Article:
More than that, you can create some stunning experimental photography with it!
How exactly expired film turns out on your final print is pretty much impossible to predict. It depends on the film stock’s chemical makeup, its age, conditions of storage, and countless other factors.
Sometimes, an expired roll can turn out just like a brand-new film!
Other times, crazy chemical reactions can radically alter the look of your image. Using a film like this is definitely a gamble, but one that can produce stunning results.
It also doesn’t require any special prerequisites, making it very beginner-friendly.
Shooting Photographic Paper
Did you know that film isn’t the only thing you can put into your analog camera? Indeed, some photographers like to experiment by using paper in its place.
This is most easily accomplished on cameras that take sheet film in the same size as common paper sizes, such as 4×5″ or 8×10″.
However, by cutting and forming paper in the darkroom, you can custom-fit it to nearly any camera, given the right tools and lots of patience!
Because photographic paper is intended for printing, its chemical properties and the way it captures light differ strongly from the film.
Everything from sharpness and depth of field to development techniques work differently when using paper negatives. The upside is that highly surrealist, experimental pictures can result, making for a rewarding journey!
The Diverse Possibilities of Experimental Photography Gear
Of course, what makes experimental photography so exciting is that it’s not just about how you use your gear but also about what you use to capture images in the first place!
Owing to their anti-traditionalist roots, experimental photographers from all over the world have photographed with a huge variety of non-conventional tools.
Here, we’ll take a look at a few of those to give you some inspiration!
Especially recently, in the wake of the Lomography movement, toy cameras have surged in popularity. Humble in origins, they can often be had for pocket change at yard sales and flea markets.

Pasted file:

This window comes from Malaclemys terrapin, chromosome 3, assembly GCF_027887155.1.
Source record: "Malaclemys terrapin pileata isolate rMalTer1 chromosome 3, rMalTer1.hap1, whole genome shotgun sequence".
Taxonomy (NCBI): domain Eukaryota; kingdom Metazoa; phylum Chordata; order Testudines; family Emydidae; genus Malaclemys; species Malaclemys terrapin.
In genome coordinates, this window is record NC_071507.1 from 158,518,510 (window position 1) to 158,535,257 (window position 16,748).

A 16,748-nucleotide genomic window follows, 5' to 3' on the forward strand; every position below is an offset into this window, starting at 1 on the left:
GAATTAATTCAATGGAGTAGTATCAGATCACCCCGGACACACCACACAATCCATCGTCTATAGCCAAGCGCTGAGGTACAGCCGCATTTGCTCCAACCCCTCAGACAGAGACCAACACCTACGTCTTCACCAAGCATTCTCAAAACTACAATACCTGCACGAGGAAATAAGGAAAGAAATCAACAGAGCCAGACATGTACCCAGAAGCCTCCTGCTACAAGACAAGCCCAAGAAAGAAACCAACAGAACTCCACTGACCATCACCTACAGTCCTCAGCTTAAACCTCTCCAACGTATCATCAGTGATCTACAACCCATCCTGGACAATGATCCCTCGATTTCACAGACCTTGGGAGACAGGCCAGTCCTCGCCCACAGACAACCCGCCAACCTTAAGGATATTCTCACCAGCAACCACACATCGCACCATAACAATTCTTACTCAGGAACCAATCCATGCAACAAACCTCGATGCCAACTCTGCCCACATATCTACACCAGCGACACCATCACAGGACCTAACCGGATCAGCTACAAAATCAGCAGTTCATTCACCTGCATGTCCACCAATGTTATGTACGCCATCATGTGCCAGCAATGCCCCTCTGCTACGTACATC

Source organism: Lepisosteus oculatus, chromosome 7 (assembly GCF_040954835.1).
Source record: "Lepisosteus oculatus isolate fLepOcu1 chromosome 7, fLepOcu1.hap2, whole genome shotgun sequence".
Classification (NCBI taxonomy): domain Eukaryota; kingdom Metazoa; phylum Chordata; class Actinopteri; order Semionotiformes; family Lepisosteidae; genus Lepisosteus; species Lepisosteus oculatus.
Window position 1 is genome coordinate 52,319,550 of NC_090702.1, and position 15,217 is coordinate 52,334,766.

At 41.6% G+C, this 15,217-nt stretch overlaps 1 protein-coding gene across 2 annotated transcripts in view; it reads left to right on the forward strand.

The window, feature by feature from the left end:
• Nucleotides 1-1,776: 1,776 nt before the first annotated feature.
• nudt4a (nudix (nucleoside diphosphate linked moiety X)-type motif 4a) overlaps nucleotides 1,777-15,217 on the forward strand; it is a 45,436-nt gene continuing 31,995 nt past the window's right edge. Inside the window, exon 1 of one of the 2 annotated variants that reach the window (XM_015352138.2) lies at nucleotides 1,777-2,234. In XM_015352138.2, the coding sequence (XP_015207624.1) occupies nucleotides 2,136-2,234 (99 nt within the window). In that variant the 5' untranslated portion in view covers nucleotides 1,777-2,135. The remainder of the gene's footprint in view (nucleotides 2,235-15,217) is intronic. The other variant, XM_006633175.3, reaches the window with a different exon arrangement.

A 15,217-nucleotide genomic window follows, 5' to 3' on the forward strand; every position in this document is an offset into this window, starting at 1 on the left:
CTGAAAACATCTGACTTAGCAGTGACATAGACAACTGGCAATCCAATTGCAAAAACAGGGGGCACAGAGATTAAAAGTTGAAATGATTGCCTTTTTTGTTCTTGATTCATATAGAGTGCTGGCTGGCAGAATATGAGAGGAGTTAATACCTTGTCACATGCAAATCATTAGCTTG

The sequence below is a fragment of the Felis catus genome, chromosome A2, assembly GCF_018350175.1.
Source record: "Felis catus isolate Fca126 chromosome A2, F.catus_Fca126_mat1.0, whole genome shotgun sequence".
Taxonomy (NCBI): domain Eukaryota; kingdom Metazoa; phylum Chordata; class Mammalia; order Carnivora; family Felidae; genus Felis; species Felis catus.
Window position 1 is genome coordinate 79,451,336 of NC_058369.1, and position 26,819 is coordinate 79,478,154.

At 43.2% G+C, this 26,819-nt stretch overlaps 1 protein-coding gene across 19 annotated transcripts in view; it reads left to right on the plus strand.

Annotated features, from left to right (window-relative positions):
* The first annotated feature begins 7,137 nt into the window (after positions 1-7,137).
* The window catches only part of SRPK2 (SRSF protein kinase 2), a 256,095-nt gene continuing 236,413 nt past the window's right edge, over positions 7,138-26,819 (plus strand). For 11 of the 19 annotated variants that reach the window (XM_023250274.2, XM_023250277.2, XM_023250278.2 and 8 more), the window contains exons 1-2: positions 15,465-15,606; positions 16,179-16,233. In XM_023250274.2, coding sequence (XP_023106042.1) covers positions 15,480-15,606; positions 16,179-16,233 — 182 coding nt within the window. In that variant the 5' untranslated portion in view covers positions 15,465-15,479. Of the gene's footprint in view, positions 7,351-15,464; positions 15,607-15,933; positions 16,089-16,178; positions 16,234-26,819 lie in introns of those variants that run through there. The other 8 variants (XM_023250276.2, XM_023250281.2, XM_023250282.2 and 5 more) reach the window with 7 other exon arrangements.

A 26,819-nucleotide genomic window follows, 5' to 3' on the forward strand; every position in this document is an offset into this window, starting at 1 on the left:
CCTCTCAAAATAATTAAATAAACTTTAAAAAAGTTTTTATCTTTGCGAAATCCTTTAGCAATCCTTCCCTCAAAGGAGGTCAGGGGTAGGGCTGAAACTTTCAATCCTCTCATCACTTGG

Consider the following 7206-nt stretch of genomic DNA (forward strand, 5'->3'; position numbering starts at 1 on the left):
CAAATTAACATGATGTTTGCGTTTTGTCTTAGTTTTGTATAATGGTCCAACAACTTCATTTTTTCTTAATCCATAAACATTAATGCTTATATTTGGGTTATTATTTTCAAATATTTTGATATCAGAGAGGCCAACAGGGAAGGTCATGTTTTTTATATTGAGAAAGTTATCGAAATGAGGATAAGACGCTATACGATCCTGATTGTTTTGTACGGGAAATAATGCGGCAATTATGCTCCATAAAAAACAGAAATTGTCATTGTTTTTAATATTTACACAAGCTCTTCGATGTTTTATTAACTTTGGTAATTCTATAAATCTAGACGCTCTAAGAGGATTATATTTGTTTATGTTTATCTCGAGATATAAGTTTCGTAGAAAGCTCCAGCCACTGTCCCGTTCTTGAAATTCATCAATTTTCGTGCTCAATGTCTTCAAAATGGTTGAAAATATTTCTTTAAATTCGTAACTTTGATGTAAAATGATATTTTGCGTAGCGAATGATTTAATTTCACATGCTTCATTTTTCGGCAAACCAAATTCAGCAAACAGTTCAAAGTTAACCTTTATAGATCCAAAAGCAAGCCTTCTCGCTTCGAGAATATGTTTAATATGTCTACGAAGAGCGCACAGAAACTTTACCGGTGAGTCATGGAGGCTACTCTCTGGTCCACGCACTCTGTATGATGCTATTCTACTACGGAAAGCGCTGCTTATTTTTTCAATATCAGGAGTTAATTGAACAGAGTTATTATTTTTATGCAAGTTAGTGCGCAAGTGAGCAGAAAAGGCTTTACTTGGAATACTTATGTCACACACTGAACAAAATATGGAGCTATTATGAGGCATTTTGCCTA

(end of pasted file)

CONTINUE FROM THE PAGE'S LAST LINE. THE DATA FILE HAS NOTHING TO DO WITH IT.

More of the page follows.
These kinds of machines usually offer a minimum of controls, bodies made of bakelite, and meniscus (single-element) lenses.
Because achieving sharp focus is difficult and body sealing often very poor on these kinds of cameras, they are fairly frustrating to use for high-definition, professional photography.
However, those same properties make such toy cameras extremely attractive for creatively using techniques like light leaks, motion blur, and soft focus.
The Power of Large-Format Photography
In many ways, large-format photography is king when it comes to experimental photography techniques. Because large-format film only comes in single sheets, developing and processing using advanced techniques becomes a lot easier than with rolls and spools of smaller formats.
The physical size of the negative also makes it much more convenient to contact print instead of enlarging. That further opens up possibilities for certain post processing techniques which may not work well otherwise.
Selective Focus with Camera and Lens Movements
Using a large-format camera in itself is a totally different experience from what you’re probably used to. It’s many times slower, more antiquated, in a lot of ways, far less convenient.
However, it also offers you unprecedented levels of creative freedom, not just in the darkroom!
Most large-format designs are view cameras, where the lens board and the image plane are linked by bellows and rails. This allows them to move at any angle and distance relative to each other (or at least as far as the bellows allow), unlike regular solid-bodied cameras where the two are always parallel.
By making use of the power of bellows and lens movements, you can create effects of depth, fine selective focus, and much more that is hardly possible with smaller, less flexible gear.
For many, that’s a fair price to pay in exchange for the cumbersome, heavy, and slow nature of large-format photography!